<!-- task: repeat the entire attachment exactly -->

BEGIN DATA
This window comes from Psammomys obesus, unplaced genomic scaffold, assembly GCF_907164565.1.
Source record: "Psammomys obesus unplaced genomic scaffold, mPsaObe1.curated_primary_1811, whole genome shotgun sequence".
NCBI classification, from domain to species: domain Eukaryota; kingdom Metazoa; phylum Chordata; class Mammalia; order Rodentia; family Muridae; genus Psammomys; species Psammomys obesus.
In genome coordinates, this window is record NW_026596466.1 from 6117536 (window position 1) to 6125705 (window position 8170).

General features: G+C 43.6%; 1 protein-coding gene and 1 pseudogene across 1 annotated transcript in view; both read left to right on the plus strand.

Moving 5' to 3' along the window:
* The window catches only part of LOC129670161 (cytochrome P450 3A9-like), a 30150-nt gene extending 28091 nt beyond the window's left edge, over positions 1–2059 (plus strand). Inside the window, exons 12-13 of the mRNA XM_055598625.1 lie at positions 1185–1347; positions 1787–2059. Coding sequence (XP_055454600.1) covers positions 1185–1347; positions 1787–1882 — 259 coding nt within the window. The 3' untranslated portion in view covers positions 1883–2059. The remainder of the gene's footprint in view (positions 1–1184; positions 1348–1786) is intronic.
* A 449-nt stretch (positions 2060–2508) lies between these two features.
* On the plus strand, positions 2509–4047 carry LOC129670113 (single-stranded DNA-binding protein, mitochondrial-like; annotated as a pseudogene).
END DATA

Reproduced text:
This window comes from Psammomys obesus, unplaced genomic scaffold, assembly GCF_907164565.1.
Source record: "Psammomys obesus unplaced genomic scaffold, mPsaObe1.curated_primary_1811, whole genome shotgun sequence".
NCBI classification, from domain to species: domain Eukaryota; kingdom Metazoa; phylum Chordata; class Mammalia; order Rodentia; family Muridae; genus Psammomys; species Psammomys obesus.
In genome coordinates, this window is record NW_026596466.1 from 6117536 (window position 1) to 6125705 (window position 8170).

General features: G+C 43.6%; 1 protein-coding gene and 1 pseudogene across 1 annotated transcript in view; both read left to right on the plus strand.

Moving 5' to 3' along the window:
* The window catches only part of LOC129670161 (cytochrome P450 3A9-like), a 30150-nt gene extending 28091 nt beyond the window's left edge, over positions 1–2059 (plus strand). Inside the window, exons 12-13 of the mRNA XM_055598625.1 lie at positions 1185–1347; positions 1787–2059. Coding sequence (XP_055454600.1) covers positions 1185–1347; positions 1787–1882 — 259 coding nt within the window. The 3' untranslated portion in view covers positions 1883–2059. The remainder of the gene's footprint in view (positions 1–1184; positions 1348–1786) is intronic.
* A 449-nt stretch (positions 2060–2508) lies between these two features.
* On the plus strand, positions 2509–4047 carry LOC129670113 (single-stranded DNA-binding protein, mitochondrial-like; annotated as a pseudogene).